We receive so much valuable content from our customers, partners and internal subject-matter experts. On Thursdays, we thought it would be fun to do a “throw back” and bring back an older post that was valuable to our audience. Today’s throw back discusses how to find innovation.
In late 1953 the Swanson brothers had a glut of turkey. They were turkey wholesalers and had overestimated the market. So now they had 235 metric tons of turkey riding around the U.S. in refrigerated rail cars and the executive team was wondering what to do. Can't you just imagine the CFO showing charts of what it cost to have all those turkeys rolling around on refrigerated rail cars per day?
Gerry Thomas, a sales executive at Swanson, had just seen what Pan American Airlines was doing with compartmentalized in-flight food offerings. He and the executive team at Swanson coupled this notion with Clarence Birdseye's new flash freezing technique, and then added the catchy product label "TV Dinner" that fit beautifully with the cultural explosion of television. Their great market opportunity was the eight million moms who were joining the workforce after WWII, who were also enjoying an abundance of electrical home appliances like ovens, refrigerators, freezers, and of course televisions.
Swanson prepared to sell five thousand units the first year. They sold ten million at .98 cents each. Big hit, and now you understand how the intersection of technology, inspiration, marketing and resources made it happen. But does that formula work again today in 2010? Here's the difference now:
Resources are scarce, not abundant: From water to textiles to lumber, the availability and premium placed on the natural resources we use to create the consumer products and comestibles are in high demand and, in the case of fossil fuels and water particularly, are increasingly precious.
Talent is global, not local: Historically if you had a local workforce that was obedient, diligent, and brought expertise and skill to bear executing on top-driven strategies, you had competitive advantage. The future is most certainly now in terms of the ability to connect need with a globally-dispersed labor force - highly talented, motivated, and comparatively cheap by U.S. standards. And all connected by the cost of the internet (free). The skilled talent, regardless of source, is indeed not free, but increasingly any function that can be made routine, and reduced to if=then equations which bracket to a correct answer, can also be automated. Consider telemedicine, the in absentia health care solution to everything from fast, cheap review of MRIs, mammograms, and all manners of diagnostics. You get an X-Ray in the afternoon in Illinois and the scan is reviewed by a U.S board-certified physician in India, and returned overnight - or even immediately - over the web.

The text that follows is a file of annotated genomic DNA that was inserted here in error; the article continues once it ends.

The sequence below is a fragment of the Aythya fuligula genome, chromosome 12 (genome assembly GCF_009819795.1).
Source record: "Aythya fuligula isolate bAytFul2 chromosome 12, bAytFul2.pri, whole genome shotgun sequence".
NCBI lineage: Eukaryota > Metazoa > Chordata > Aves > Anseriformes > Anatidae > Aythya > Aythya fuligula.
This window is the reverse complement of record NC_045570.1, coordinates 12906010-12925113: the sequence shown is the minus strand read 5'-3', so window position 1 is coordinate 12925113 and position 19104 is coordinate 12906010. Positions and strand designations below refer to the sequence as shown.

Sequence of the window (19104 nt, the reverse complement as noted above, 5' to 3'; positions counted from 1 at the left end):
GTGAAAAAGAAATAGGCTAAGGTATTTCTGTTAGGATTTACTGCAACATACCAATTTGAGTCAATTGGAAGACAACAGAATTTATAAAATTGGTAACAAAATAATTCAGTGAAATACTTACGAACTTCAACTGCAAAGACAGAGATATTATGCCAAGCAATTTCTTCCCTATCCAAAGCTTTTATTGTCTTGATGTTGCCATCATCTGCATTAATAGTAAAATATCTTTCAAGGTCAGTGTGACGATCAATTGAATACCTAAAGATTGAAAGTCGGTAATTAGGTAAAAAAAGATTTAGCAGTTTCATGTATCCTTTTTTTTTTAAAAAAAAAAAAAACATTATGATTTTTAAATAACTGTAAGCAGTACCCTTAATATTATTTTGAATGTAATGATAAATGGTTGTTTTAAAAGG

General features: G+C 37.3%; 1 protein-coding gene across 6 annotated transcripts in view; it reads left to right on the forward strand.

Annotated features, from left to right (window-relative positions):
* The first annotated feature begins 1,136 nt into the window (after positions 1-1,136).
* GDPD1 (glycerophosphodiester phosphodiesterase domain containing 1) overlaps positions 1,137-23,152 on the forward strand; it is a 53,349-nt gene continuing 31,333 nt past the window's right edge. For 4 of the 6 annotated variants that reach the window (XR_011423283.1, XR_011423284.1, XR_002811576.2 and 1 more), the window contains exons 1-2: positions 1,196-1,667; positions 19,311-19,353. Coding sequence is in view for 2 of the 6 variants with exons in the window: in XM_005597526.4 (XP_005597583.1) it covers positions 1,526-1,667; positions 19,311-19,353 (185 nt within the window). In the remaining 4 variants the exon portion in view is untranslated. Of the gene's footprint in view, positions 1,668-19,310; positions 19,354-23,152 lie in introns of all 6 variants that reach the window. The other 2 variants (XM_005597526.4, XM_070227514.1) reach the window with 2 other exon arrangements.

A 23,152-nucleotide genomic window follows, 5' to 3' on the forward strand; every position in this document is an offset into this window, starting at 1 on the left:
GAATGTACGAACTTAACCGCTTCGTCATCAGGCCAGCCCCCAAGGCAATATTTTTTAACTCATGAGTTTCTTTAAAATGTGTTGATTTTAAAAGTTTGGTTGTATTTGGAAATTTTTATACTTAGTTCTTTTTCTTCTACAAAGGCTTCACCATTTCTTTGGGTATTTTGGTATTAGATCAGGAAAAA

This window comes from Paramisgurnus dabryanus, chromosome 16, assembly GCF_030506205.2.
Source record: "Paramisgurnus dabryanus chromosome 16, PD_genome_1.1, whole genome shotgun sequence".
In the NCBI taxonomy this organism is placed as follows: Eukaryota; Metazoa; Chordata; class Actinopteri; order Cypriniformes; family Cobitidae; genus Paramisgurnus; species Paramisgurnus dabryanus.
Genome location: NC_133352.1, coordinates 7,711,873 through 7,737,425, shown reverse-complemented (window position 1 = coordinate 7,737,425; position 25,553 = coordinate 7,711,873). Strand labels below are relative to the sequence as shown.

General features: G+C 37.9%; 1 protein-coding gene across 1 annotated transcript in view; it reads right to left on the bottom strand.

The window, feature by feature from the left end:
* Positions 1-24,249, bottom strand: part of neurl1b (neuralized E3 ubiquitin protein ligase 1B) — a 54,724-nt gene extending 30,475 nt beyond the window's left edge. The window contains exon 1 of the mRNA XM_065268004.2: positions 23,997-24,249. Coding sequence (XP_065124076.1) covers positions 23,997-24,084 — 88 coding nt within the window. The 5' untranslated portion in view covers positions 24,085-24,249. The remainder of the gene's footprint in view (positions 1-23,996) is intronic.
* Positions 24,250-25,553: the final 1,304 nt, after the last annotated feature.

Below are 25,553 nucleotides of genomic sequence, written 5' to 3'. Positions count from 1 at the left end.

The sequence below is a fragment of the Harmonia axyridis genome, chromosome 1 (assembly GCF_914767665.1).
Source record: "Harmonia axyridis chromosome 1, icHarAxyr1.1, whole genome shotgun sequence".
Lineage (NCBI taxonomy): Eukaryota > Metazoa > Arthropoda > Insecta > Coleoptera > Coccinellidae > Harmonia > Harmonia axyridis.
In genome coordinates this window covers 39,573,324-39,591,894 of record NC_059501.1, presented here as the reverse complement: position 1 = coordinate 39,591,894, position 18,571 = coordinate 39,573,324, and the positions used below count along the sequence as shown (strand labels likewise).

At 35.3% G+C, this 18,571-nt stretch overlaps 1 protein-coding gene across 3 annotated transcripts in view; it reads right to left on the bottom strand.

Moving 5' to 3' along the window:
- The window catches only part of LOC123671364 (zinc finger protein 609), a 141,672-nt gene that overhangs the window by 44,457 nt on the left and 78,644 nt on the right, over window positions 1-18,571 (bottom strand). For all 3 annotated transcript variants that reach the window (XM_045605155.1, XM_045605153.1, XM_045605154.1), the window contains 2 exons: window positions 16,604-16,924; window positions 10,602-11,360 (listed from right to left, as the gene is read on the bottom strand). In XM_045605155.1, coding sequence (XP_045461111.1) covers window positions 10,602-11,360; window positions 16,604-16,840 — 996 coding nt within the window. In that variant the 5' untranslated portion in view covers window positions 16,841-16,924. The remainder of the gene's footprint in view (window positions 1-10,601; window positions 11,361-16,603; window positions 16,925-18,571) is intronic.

Innovation is democratized, not top-driven: No longer can firms rely on the wisdom of a handful of insightful strategists at the top of a pyramid, when meanwhile companies like Rabobank or Best Buy are doing a better job of catering to customer need by creating mechanisms to actively listen to, and incorporate the interests of customers, and know-how of line personnel.
Technology is still changing: And too rapidly to adequately understand the implications. Try this for analogy: "If you're not shocked by quantum theory, you don't properly understand it." (Neils Bohr on Einstein’s new theory of relativity. ) Or to wrestle with the power of collaborative technologies, try this fun video.
The point is this: You don't need to be up for the challenge of constantly creating magnificent products and services that the world suddenly realizes it has been missing for fulfillment (think iPad right now). The iPhone didn't exist 5 years ago and now you need one. Think rather, what am I good at, love to do, and provides purpose and meaning in my life and the lives of others. Focus on that and you will give value and meaning to the world and to yourself.